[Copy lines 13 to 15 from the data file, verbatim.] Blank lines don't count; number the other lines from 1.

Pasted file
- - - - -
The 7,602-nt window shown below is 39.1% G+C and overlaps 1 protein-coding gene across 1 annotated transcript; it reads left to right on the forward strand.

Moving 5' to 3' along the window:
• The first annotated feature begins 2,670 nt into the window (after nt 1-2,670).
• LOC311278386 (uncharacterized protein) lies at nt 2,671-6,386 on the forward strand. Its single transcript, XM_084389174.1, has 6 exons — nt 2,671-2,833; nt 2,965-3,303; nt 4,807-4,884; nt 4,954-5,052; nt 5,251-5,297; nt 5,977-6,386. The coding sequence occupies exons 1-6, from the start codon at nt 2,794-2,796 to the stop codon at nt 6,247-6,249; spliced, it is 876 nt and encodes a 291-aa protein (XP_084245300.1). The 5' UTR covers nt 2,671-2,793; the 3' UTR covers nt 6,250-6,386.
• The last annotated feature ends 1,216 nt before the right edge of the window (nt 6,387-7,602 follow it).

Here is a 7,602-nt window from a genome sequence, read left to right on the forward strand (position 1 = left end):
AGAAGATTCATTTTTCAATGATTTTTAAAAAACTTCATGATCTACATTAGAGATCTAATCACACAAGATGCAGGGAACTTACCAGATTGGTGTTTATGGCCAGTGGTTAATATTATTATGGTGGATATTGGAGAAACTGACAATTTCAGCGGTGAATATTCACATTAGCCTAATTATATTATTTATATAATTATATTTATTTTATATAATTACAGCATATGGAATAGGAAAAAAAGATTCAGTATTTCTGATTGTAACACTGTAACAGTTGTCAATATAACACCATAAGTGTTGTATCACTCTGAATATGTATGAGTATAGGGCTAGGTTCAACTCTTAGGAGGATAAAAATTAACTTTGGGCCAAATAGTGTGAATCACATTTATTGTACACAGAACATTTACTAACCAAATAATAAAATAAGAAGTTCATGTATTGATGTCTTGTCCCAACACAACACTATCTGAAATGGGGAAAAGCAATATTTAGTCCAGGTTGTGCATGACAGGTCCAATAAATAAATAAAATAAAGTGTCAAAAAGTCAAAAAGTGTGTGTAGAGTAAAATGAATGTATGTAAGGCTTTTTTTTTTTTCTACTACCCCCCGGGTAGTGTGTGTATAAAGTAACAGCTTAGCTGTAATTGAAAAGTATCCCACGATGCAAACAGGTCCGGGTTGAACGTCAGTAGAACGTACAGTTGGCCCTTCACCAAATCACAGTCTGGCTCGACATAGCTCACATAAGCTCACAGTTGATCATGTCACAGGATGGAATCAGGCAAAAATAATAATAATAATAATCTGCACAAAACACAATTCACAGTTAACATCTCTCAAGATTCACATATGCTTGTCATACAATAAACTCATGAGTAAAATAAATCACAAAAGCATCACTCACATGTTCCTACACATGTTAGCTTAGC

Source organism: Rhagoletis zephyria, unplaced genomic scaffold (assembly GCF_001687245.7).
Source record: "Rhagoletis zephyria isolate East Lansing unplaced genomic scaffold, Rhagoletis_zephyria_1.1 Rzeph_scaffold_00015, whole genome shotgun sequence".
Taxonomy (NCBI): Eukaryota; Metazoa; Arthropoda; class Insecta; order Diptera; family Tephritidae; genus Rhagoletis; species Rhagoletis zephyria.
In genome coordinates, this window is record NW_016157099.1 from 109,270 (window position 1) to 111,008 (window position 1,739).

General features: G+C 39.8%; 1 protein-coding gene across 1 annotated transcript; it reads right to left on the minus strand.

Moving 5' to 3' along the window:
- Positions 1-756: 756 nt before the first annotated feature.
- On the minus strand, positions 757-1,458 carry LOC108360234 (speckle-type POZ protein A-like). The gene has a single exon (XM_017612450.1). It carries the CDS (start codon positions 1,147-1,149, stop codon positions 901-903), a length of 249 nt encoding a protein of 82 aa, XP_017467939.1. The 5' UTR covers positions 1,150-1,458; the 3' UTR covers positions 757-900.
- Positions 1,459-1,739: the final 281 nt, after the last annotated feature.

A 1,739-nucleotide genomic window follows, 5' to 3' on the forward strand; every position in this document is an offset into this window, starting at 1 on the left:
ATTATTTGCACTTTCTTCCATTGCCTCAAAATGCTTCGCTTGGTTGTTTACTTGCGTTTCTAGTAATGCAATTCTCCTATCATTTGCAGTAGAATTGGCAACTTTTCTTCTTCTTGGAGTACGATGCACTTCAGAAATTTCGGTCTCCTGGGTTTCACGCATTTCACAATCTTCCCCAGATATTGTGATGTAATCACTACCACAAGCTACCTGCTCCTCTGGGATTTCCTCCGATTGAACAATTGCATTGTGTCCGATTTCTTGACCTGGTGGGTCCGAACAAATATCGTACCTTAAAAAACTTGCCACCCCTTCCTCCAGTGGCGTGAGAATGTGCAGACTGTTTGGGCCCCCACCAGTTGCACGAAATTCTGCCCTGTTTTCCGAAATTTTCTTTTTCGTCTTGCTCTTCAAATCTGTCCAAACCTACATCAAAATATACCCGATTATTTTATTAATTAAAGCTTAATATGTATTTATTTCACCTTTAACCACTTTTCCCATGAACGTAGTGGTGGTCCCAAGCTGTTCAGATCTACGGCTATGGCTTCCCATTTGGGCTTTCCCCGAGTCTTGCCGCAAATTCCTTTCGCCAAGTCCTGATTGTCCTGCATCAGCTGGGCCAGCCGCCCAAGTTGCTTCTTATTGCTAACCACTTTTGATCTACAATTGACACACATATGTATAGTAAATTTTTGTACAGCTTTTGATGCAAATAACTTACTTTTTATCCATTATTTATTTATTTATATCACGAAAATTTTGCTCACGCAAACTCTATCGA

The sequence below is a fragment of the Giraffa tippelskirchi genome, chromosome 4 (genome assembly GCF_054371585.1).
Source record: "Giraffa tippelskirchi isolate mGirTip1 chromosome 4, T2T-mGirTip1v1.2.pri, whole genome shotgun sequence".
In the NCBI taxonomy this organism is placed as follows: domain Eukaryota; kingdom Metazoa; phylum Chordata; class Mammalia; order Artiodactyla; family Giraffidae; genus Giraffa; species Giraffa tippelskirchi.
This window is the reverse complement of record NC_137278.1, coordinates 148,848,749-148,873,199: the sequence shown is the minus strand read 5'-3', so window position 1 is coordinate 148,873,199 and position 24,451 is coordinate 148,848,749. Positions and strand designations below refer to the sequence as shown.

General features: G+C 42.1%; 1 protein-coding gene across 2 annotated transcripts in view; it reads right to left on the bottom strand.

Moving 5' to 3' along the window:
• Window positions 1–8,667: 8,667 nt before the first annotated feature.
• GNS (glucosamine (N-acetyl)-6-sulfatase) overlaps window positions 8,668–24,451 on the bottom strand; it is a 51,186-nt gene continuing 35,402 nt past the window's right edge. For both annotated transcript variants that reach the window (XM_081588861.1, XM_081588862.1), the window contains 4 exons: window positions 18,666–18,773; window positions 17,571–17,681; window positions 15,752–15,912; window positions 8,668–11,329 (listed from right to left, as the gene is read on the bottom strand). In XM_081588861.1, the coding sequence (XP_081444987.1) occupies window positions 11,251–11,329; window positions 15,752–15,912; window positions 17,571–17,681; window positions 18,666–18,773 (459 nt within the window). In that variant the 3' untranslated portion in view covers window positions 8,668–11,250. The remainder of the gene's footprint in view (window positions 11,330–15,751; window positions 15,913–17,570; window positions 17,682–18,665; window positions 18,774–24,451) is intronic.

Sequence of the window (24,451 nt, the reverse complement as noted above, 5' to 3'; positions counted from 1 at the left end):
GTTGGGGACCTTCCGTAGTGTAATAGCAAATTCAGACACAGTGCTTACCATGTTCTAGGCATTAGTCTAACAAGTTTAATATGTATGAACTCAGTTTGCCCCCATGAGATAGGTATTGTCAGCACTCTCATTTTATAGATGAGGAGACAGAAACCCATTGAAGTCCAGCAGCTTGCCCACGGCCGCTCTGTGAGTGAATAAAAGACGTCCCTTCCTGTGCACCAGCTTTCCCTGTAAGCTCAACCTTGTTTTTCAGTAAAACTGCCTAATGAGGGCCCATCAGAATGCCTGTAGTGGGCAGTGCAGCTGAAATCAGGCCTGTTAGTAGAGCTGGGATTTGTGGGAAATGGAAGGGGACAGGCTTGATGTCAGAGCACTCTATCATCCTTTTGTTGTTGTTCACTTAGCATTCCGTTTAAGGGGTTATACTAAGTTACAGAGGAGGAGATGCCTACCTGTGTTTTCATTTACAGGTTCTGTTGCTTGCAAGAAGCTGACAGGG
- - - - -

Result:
Moving 5' to 3' along the window:
- Positions 1-756: 756 nt before the first annotated feature.
- On the minus strand, positions 757-1,458 carry LOC108360234 (speckle-type POZ protein A-like). The gene has a single exon (XM_017612450.1). It carries the CDS (start codon positions 1,147-1,149, stop codon positions 901-903), a length of 249 nt encoding a protein of 82 aa, XP_017467939.1. The 5' UTR covers positions 1,150-1,458; the 3' UTR covers positions 757-900.